Mr. Darcy Does It Again: Colin Firth and The King’s Speech

Bertie—King George—is not the stuff of myths. His character has flaws. His armor has chinks. He is human, and he is not invincible. But he is strong.

I have never watched the Academy Awards before in my life. Last night, I tuned in for one purpose and one purpose only: to see Colin Firth win Best Lead Actor for his stunning performance in The King’s Speech. I would hesitate to talk about the Oscars on Humane Pursuits if Brian’s terrific piece from last week on men in Jane Austen hadn’t provided me with the perfect hook: Mr. Darcy.

I’ve never seen the 2008 version of Sense and Sensibility, so I can’t engage Brian’s relative evaluations of David Morrissey and Alan Rickman as Colonel Brandon. But all true Austen fans, whatever their opinions on other film versions of her books might be, agree on one thing: Colin Firth, in the 1995 BBC miniseries version of Pride and Prejudice, is the consummate Mr. Darcy. And as men go, in the long run, he does not leave much to be desired.

The same characteristics that typify Firth’s character in Pride and Prejudice appear again, magnified, in his portrayal of King George VI, and everything that Brian says about Austen’s heroes is as true of the king as it is of Darcy. I was particularly struck by the aptness of this thought:

“I contend that a key reason we like Austen’s stories is that there are real men in them who know how to be men, day after day, moment after difficult moment—in awkward situations, in thankless tasks, in rooms full of women, when their actions and even their mannerisms are constantly scrutinized and judged.”

In a year of Sundays, I could not have found a better way of expressing the heroism of Firth’s King George VI.

Despite their strikingly similar appearances, Firth’s character in The King’s Speech—whom I cannot help thinking of as “Bertie”—differs from Darcy in one key particular: he is instantly and irrevocably lovable. We naturally sympathize with the vulnerable, and Bertie is vulnerable from the painful beginning of the film to its triumphant end. The imperfection that makes him so beautifully human, though, never even comes close to turning the king into a wimp. The man whose voice is paralyzed by a demanding father and the cruel taunts of an adored older brother is also the man whose sense of duty gives him the courage to face his greatest fear: the microphone.

There are too many scenes to count in The King’s Speech that bear out Bertie’s masculinity in the scenes of everyday life—or as everyday as things can get, anyway, for a stammering Royal Highness-turned-His Majesty The King. I love the part near the beginning when he tells Princess Elizabeth and Princess Margaret a bedtime story. It is the simplest and most delightful of paternal tasks, made painfully difficult by his speech impediment, but at which he categorically refuses to fail, because he will not disappoint his girls. The struggle that Firth makes so heart-wrenchingly obvious even in a two-minute-long tale about a penguin is the trial, and the triumph, running through George VI’s whole story.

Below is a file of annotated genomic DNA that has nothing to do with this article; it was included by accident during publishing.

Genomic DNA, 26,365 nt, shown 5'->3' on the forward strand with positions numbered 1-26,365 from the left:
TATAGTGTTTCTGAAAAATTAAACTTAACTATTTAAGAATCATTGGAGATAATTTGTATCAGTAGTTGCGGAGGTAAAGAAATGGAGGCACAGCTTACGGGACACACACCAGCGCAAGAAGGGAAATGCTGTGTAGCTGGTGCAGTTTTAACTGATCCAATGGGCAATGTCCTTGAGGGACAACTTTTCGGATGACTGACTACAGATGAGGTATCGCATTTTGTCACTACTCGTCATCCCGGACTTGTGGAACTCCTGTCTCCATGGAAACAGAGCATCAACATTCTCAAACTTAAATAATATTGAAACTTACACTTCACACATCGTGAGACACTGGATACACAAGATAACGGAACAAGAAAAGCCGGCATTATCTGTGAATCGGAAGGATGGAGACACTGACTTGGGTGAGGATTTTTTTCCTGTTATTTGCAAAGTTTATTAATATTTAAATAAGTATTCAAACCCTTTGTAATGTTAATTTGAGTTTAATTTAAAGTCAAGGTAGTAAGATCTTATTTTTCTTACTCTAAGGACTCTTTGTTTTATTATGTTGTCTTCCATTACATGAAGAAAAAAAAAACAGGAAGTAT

The relationship between Bertie and Elizabeth throughout the film is another forum for the exercise of Firth’s Austenian masculinity, as is the friendship between the prince-cum-king and Lionel Logue, his somewhat unconventional speech therapist. Within and through these relationships, we see Bertie confront the typical challenges of the average human life—a demanding parent, a wayward sibling, the universal search for confidence—but magnified by his position, by a great responsibility to family and country. And we see him conquer them.

Bertie—King George—is not the stuff of myths. His character has flaws. His armor has chinks. He is human, and he is not invincible. But he is strong.

Colin Firth is masterful, his supporting cast is fantastic, the story of King George VI is inspirational, the screenwriting and cinematography are beautiful, and The King’s Speech is the best film of the year. See it.

Miriel Thomas Reneau
Miriel Thomas Reneau is a member of the Humane Pursuits editorial board. She has served as an ISI Honors Fellow, a John Jay Fellow, and an American Enterprise Institute policy analyst in constitutional studies. She endures many a sleepless night, though reports differ on whether this is due to her concern over federal courts’ equity jurisdiction or her addiction to caramel lattes. In her daytime hours, she can be found defending St. Augustine against Calvinist co-optation and T. S. Eliot against everyone.

5 Comments

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  • March 1, 2011

    Megan

    Wow. I hadn’t gotten around to seeing this and wasn’t sure that I would. I like Collin Firth

  • March 1, 2011

    Megan

    Oh! That published before I was done, sorry. I like him but didn’t know much else about the movie. After reading this I am convinced to see it.

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